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I cannot find reference, but I read that in curved spacetime, there exists representation that is not Fock satisfying CCR and unitarily inequivalent to a Fock representation.

In usual understanding of quantum field theory in flat spacetime, CCR is, or can be, written between annihilation and creation operators as well, so any representation satisfying CCR is automatically Fock representation.

So is the "satisfying CCR" part referring to CCR not between annihilation and creator operators, and we cannot arrive at creation and annihilation operator or something like that?

OR is this referring to the fact that once we pick one Fock representation, other Fock representations are unitarily inequivalent to this Fock representation and are considered not to be Fock representation?

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Independently of the background spacetime, be it curved or flat, there are uncountably many inequivalent irreducible representations of the algebra of canonical commutation and anticommutation relations.

Many of them are Fock representations, corresponding to fields of the same spin (and charge eventually) but with different masses. There are, however, also interacting representations that are inequivalent to the free Fock representations and that are not of Fock type. Some explicit examples are known in flat spacetimes with $1+1$ and $2+1$ dimensions.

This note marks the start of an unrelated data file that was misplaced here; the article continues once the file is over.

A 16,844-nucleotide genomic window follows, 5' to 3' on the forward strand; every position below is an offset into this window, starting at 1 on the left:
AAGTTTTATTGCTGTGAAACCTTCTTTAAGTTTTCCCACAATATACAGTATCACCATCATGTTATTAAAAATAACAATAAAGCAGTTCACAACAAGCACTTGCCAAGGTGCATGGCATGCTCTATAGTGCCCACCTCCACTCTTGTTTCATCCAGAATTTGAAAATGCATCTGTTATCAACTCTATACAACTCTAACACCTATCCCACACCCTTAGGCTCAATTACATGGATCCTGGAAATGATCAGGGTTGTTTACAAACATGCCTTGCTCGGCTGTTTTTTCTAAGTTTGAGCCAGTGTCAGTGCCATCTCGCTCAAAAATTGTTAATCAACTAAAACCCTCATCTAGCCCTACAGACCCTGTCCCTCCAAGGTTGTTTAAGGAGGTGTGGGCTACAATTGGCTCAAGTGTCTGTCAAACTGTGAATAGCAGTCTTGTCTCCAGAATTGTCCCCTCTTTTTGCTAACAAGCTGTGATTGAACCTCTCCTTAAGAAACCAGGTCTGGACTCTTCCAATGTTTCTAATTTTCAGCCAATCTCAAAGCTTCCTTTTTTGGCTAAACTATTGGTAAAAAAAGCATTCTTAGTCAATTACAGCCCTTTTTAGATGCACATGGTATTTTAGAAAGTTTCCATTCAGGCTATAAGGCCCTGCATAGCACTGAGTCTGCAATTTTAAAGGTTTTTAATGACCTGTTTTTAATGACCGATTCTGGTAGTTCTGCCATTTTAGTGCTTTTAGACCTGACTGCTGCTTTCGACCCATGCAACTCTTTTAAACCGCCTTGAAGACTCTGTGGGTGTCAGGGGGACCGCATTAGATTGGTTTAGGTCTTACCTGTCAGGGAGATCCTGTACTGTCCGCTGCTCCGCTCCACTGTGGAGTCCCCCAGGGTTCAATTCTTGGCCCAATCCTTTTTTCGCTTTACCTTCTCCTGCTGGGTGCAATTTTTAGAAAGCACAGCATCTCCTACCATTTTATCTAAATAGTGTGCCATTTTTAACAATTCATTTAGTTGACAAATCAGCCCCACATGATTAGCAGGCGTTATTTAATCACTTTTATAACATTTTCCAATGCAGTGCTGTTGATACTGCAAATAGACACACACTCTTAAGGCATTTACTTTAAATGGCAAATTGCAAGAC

In general, Haag's theorem guarantees that there are inequivalent irrepresentations of any C*-algebra of quantum observables that comes with a representation of some group $G$ (e.g., the Poincaré group), as long as there are at least two different $G$-abelian pure states (the $G$-abelian states are $G$-invariant states that satisfy additional properties).

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  • $\begingroup$ But we consider non-Fock representation as unphysical when doing usual scattering amplitude computations (LSZ reduction), right? (3+1 dimensional spacetime) $\endgroup$ – Krudak Krudak Mar 23 '18 at 17:26
  • $\begingroup$ No, actually this is not true. The non-Fock representations (or at least the inequivalent, w.r.t. the free ones, interacting representations) are unavoidable, because of Haag's theorem. One should therefore take into account that the interacting theory is inequivalent to the free, asymptotic one in scattering theory. The workaround to make scattering theory and LSZ formulas etc. work is called "Haag-Ruelle scattering theory". You can find it described in some (not many) details, and references, in the third volume of Reed-Simon's series of books "Methods of modern mathematical physics". $\endgroup$ – yuggib Mar 23 '18 at 17:47

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